The FIFA World Cup is the pinnacle of global sport. It’s a spectacle unlike any other, a festival of football of such prestigious magnitude.

It’s hard to imagine a football world without the World Cup, and yet there was a time (admittedly a while ago now) where that was the case.

Here’s everything you need to know about the first World Cup, how the tournament came about and more.

The inaugural World Cup took place in 1930 in Uruguay.

Only 13 teams took part at the first edition – Uruguay, Argentina, USA, Yugoslavia, Chile, Brazil, France, Romania, Paraguay, Peru, Belgium, Bolivia and Mexico.

The nations were split into one group of four and three groups of three. The winners of those groups – Uruguay, Argentina, USA and Yugoslavia – advanced to the semi-finals.

Uruguay and Argentina both won 6-1 against Yugoslavia and USA respectively, with the tournament hosts emerging victorious in the final, beating La Albiceleste 4-2 in Montevideo.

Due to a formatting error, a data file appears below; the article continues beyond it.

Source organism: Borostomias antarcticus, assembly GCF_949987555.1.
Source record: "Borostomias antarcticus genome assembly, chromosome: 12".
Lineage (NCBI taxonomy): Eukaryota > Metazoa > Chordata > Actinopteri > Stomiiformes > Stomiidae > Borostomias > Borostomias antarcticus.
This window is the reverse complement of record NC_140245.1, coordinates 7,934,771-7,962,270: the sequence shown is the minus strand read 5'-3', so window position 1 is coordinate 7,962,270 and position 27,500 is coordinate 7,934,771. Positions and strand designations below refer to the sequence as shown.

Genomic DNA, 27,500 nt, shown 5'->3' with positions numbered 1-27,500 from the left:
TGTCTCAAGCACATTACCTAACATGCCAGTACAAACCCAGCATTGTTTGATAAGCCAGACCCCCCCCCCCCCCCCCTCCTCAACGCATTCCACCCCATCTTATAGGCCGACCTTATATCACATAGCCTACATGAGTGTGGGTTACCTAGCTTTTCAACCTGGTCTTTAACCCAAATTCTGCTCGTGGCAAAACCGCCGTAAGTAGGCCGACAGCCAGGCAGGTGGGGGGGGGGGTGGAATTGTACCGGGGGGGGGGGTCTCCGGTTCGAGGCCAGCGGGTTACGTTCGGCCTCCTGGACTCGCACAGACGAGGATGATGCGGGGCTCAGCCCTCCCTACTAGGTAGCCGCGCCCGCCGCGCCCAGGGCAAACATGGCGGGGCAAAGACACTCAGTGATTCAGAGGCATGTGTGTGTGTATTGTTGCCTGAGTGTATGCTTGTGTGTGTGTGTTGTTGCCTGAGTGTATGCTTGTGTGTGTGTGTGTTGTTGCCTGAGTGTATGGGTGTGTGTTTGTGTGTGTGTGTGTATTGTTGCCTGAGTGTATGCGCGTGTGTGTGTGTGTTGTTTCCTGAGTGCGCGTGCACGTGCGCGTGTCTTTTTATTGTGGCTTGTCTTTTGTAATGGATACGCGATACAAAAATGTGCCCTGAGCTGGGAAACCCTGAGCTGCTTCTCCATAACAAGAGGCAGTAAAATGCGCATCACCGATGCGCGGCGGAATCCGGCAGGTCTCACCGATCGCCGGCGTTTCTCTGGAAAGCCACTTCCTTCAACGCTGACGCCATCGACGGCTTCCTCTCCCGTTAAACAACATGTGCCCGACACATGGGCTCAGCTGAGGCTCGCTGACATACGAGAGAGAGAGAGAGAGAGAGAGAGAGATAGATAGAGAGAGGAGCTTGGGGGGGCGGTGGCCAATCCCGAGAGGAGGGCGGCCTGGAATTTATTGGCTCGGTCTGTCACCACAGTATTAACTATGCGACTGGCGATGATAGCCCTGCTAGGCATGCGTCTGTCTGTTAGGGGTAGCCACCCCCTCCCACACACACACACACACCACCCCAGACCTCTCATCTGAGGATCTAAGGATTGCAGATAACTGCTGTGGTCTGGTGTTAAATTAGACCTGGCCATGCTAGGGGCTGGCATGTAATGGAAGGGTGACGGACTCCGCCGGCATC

The first World Cup ran for just over two weeks and was only held at three stadiums. Some group games drew crowds of little over 2,000, while the most-watched matches saw over 70,000 spectators.

Prior to 1930, football at the Summer Olympic Games was seen as the world championships of football. However, this was restrictive as only amateur players were allowed to compete.

When FIFA formed in 1904, they attempted to get a World Cup off the ground, and in 1928 they announced plans for the first tournament following efforts led by Jules Rimet (the man, not the trophy that would be named after him, obviously).

Uruguay were made hosts after winning gold at the 1924 and 1928 Olympics. They were joined in the tournament by the other 12 members of FIFA at the time.

England first joined FIFA in 1906 and were members when invites for the first World Cup were sent out in 1928. However, the two associations weren’t on the best of terms.

The Three Lions, as well as the other home nations, pulled out of the first three World Cups in a dispute over pay to amateur players.

England played at their first World Cup in 1950.


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